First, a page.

Thursday 5 July 2012

The Voice - Consumer's Voice

Dear Consumer’s Voice #1

I helped a certain woman to get goods (fridge) on account using my account at a certain furniture store. We made a verbal agreement to pay off the installments so as not to blacklist my account. She only paid the first two months and has not paid for five months. I have taken her to court and await the outcome of the ruling. I have approached the general manager of the store and told her my problem. Please help me. What do I do to get her to pay for her goods?

You know that this was really unwise, don’t you? I can understand using your furniture store account to buy something for your wife, husband, long-term-partner or child but “a certain woman”? Also, I’m not sure what a “verbal agreement” really is. Certainly it’s not something you can rely on. What matters is what’s in writing and in your situation the ONLY thing in writing is the agreement between you and the furniture store.

I suspect that you've done as much as it's possible to do. Once you have a court order you can possibly recover the goods she bought, perhaps even more, but I'm not certain what the procedure is for that. Your attorney will be better placed to advise you.

Unfortunately the furniture store has a contract with you and not with her so they're entitled to require you to honor the debt with them. If you can explain the full details to them they show you some lenience but they're not going to let you walk away from your obligations. After all, the store hasn't actually done anything wrong. Your best hope is the ruling from the court.

Dear Consumer’s Voice #2

There is an advert on BTV for a device called Pest Magic which they claim drives out pests from your home. Does this device really work or are people being taken for a ride?

As the scientist and broadcaster Carl Sagan famously said, “extraordinary claims require extraordinary evidence.”

The suppliers of this device say that all you have to do, after spending P199, is plug it into a power socket and with its “enhanced microprocessor design” it will create “an intermittent signal using the wiring in your walls that drives pests out.”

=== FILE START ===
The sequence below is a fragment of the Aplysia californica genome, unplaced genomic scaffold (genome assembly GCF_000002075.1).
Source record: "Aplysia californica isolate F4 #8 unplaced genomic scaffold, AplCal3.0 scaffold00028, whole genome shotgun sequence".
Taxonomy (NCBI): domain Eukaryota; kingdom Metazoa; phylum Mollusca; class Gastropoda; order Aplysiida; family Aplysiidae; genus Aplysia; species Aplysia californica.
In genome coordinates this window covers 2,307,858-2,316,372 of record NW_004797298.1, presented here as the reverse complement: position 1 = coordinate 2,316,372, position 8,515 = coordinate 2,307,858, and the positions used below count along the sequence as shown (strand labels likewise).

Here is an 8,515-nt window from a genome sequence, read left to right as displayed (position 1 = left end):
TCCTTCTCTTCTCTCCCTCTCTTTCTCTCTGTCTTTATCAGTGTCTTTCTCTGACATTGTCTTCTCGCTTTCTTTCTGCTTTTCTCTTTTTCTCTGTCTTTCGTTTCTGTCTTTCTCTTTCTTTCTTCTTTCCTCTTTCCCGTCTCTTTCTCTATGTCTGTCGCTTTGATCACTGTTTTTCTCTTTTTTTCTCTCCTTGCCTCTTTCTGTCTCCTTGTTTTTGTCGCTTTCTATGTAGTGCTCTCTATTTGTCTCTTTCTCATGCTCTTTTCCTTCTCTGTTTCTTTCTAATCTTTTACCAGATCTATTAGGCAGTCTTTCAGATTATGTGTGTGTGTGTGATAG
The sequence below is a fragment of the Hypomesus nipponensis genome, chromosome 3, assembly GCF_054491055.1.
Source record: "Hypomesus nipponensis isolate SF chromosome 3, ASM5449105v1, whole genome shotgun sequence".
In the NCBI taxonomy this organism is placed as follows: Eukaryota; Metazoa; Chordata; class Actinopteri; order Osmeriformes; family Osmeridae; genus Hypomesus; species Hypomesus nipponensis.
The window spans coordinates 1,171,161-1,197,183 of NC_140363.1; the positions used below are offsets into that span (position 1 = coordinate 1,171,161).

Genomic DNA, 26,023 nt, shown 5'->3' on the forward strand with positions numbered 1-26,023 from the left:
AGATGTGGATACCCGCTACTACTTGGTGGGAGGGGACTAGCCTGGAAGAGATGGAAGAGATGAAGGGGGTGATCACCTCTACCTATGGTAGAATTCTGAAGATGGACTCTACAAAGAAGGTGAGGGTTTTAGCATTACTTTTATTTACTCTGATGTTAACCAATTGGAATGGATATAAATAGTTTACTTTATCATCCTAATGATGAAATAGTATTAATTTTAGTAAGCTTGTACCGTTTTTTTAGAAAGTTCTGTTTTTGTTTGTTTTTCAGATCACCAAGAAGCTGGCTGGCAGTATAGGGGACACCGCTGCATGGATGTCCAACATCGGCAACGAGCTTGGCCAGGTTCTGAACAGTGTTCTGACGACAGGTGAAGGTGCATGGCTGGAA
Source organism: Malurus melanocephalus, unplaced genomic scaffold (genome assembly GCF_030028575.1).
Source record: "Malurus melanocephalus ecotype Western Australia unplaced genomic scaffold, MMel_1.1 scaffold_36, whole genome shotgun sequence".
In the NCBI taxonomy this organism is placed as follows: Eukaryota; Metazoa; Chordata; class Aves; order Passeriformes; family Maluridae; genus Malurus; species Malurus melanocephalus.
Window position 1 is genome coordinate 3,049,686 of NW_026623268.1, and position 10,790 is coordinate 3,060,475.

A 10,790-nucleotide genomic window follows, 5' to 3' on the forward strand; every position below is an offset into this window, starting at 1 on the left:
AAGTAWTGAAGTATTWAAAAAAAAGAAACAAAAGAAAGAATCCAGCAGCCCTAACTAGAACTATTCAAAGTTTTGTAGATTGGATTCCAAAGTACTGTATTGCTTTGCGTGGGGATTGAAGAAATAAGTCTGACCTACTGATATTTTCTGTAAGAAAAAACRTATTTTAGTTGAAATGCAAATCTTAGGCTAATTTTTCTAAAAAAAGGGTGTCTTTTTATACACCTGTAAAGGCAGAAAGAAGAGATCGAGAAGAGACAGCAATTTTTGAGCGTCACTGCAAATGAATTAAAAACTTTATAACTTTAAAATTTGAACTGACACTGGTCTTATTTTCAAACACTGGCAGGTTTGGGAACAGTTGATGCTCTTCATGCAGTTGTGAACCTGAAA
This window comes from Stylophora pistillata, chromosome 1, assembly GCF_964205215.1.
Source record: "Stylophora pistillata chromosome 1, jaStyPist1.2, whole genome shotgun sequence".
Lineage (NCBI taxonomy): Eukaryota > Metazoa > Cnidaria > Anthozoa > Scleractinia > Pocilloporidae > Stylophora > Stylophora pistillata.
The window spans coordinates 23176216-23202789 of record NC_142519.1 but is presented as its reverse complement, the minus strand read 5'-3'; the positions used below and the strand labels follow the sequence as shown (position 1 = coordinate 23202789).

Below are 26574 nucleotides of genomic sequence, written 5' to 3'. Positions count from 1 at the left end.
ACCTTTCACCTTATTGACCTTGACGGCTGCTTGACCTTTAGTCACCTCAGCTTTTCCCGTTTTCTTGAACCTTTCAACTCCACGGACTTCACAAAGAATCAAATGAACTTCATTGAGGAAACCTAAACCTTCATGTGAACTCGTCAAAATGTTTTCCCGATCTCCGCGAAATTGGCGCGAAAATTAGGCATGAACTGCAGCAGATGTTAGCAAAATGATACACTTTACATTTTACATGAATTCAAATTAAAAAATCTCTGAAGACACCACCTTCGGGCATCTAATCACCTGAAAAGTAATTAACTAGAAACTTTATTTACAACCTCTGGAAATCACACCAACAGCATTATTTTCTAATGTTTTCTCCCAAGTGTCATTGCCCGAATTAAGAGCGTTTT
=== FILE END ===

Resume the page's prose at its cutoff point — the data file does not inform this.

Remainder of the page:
They claim on their web site that it “literally makes those pests disappear” and that it “uses the wiring in your home to create a frequency that acts like a controlled interference in the house wiring to irritate pests and will even prevent them from coming back.” They claim that this device uses its “advanced digital cycling method to drive out pests and keep them out”. They claim that it is “approved by the Environmental Protection Agency”.

This is a very good example of pseudoscience, using scientific-sounding terms to make something sound scientific when in fact there appears to be no evidence that it works. In fact, all of the reports I could find about this particular product suggested that it didn’t work at all and I couldn’t find ANY evidence that the device was indeed “approved” by the United States EPA as they claim.

Instead what I found was a series (see here, here and here for all the search results) of rulings by the US Federal Trade Commission as far back as 2002 instructing companies in the USA who marketed products exactly the same as “Pest Magic” to stop it if they wanted to avoid their wrath. I also found a ruling by the South African Advertising Standards Authority forcing Homemark, who sell this device in SA as well as in Botswana, to modify their advertising of the product to cut out some of the pseudoscientific claptrap. Clearly they didn’t go far enough!

My suggestion is to ignore pseudoscience and not to waste your money on products that cannot prove what they say they can do. Section 15 1) (b) of the Consumer Protection Regulations says a supplier has failed to meet minimum standards of performance if they quote “scientific or technical data in support of a claim unless the data can be readily substantiated”. The next section also prevents a supplier from promising “outcomes where those outcomes have no safe scientific, medical or performance basis”.

Yet again we see products that are either banned or heavily controlled in other parts of the world being sold to our unsuspecting public. But maybe things are changing? Maybe there’s a growing level of skepticism? We can only hope.

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